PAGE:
Taiwan Elects First Female President; China Is Not Happy

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Tsai Ing-wen tallied up 56 percent of the vote to become Taiwan’s first female president on Saturday. Her election also marks the end of eight years in power for the Kuomintang Party, which was much more favorably aligned with China than Tsai’s Democratic Progressive Party.

This led Beijing to muse ominously about the “grave challenges to cross-strait relations” resulting from Taiwan’s elections. Those musings appeared in an editorial from China’s state-run Xinhua news agency, which actually put the word “presidential” in scare quotes, lest anyone doubt the contempt Beijing holds for the legitimacy of Taiwan’s government.

“As the cornerstone of cross-Straits relations, the consensus insists there is only one China, of which both the mainland and Taiwan are a part, though the meaning of ‘one China’ is open to interpretation by both sides,” Xinhua lectured the new Taiwanese president. “For a Taiwan leader, whether to accept the consensus or not decides which direction he or she would lead the island in: peace and stability, or conflicts and tension. The issue bears no ambiguity.”

The Xinhua editorial goes on to demand Tsai live up to her “reportedly expressed wishes” about Beijing and Taipei working together for peace across the Taiwan Straits.

And if she gets any funny ideas about interpreting “one China” in a way Beijing does not like, Xinhua sternly warns that “under no circumstance should the differences be used as excuses to seek Taiwan independence, which means war, as the mainland’s Anti-Secession Law suggests.”

“The bottom line shall never be tested,” Xinhua’s editors declared. “Any attempt to steer the island closer to independence will be a fool’s errand.”

CNN notes the Taiwan Affairs Office in China echoed the state-run paper’s editorial stance by warning Tsai’s government to avoid “any form of secessionist activities seeking ‘Taiwan independence.'”

Tsai’s voters sound considerably more independence-minded than China would like, and they are not all excitable youths. “I voted for DPP, because it’s very critical time for the Taiwan people. We have our own democracy systems, we will not be influenced by China,” 55-year-old Taipei professor Tsai Cheng-an told CNN.

One young person who did have a significant impact on the Taiwanese election is Chou Tzuyu, a 16-year-old from Taiwan who sings in a South Korean girl group called Twice. Chou was appearing in an online variety show when she was seen waving the flag of Taiwan’s Republic of China, prompting accusations that she supported Taiwanese independence. A lucrative New Year’s Eve engagement for Twice in China was canceled, and Chou’s production company felt obliged to cancel her other Chinese appearances.

This was only a prelude to the young singer’s galvanizing effect on the Taiwanese election. Presumably at the urging of her panicked production company, Chou posted a humiliating “hostage video” online, in which she read a groveling apology for waving the ROC flag, declared herself fully supportive of “one China” dogma, and announced she would take some time off to “seriously reflect” on her actions.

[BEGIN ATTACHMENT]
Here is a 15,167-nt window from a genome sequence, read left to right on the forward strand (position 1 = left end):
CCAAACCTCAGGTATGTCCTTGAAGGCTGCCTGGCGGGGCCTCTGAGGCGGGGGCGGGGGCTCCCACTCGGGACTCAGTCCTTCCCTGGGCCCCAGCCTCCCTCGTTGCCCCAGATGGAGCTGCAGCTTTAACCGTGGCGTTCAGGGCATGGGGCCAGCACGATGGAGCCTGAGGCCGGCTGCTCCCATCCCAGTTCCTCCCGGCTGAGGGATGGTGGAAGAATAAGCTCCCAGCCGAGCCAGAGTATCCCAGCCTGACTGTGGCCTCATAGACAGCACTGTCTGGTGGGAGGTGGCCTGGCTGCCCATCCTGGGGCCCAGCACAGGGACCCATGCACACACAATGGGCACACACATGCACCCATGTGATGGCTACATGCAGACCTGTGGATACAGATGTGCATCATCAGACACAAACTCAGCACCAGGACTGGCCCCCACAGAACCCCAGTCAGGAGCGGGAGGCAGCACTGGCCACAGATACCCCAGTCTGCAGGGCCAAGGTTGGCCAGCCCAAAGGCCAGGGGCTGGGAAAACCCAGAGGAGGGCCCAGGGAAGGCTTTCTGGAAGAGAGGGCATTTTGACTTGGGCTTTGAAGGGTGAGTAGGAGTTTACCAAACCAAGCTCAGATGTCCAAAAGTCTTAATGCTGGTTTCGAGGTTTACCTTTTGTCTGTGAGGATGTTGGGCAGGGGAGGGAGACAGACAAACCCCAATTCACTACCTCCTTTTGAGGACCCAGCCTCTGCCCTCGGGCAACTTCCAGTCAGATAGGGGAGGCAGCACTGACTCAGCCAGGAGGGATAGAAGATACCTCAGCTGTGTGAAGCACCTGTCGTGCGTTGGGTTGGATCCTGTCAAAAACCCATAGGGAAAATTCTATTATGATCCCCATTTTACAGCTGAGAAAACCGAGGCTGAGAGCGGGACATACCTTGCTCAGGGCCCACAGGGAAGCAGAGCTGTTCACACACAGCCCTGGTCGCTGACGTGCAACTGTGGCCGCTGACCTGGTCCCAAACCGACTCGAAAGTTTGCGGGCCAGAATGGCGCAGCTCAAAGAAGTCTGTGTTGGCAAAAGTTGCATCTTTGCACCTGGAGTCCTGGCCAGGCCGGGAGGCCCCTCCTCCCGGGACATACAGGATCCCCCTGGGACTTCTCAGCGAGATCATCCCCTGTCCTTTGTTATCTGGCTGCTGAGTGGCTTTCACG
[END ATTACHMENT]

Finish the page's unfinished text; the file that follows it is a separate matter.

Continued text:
As the BBC reports, the “apology” backfired, and although election analysts thought Tsai was already the likely winner, the backlash may have increased her margin of victory by a few points: “Many Taiwanese people waking up on election day watched the video and ignited in united anger – they felt it was humiliating and a sign of Taiwan’s predicament that Chou had to apologize for expressing her Taiwanese identity and for showing her ‘nation’s’ flag.”

The video went on to rack up 5.7 million views, with 300,000 “dislikes” versus only 22,000 “likes,” and a whopping 140,000 comments on social media.

Tsai even referred to the Chou incident in her victory speech, and it’s not at all what Beijing wanted to hear from Taiwan’s new president:

Over the past few days, we have seen news that has shaken Taiwanese society. An entertainer – a young 16-year-old girl – working in South Korea – recently attracted opposition after she was filmed holding the Republic of China flag. This incident has angered many Taiwanese people, regardless of their political affiliation

This particular incident will serve as a constant reminder to me about the importance of our country’s strength and unity to those outside our borders. This will be one of the most important responsibilities for me as the next president of the Republic of China.

Another sign of an increasingly independent mood among Taiwanese youth cited by the BBC was the backlash against a celebrity named Show Luo, who was asked about working with mainland Chinese entertainers at a movie premiere last week, replied simply “We are all Chinese”… and almost instantly lost 10,000 fans from his website, some of them departing with invitations for him to move to mainland China, if he liked it so much.

However, Fortune advises against reading too much into Tsai’s election, suggesting that her personal style is not firebrand agitation (she is compared in appearance and demeanor to a librarian) and Taiwan’s anemic economy, heavily dependent on trade with China, does not give it much leverage for confrontation.


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